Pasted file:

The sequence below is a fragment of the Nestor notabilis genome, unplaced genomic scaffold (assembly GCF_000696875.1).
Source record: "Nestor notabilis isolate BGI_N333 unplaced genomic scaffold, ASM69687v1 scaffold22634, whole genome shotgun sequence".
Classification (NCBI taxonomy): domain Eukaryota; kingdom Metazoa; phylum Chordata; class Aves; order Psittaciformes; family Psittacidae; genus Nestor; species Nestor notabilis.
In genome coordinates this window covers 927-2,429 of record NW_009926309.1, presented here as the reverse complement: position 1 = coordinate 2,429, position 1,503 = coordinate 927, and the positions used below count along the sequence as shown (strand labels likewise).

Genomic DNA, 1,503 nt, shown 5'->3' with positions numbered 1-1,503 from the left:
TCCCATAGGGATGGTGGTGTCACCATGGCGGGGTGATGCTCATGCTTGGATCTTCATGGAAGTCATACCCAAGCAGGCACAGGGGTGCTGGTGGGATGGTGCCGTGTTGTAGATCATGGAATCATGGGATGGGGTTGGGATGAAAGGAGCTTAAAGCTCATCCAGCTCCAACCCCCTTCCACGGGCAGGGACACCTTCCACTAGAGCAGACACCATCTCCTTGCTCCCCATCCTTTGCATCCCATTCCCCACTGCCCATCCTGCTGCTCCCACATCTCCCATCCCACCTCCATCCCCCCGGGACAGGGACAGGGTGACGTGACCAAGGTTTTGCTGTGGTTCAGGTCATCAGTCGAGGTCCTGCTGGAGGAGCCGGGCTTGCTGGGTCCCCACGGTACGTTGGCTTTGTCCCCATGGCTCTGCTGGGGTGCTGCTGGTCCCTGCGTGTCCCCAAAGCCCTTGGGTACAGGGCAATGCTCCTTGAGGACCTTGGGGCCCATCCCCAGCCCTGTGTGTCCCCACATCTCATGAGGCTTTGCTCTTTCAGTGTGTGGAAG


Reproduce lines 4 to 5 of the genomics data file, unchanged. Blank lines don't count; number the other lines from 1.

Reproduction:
In genome coordinates this window covers 927-2,429 of record NW_009926309.1, presented here as the reverse complement: position 1 = coordinate 2,429, position 1,503 = coordinate 927, and the positions used below count along the sequence as shown (strand labels likewise).

Genomic DNA, 1,503 nt, shown 5'->3' with positions numbered 1-1,503 from the left: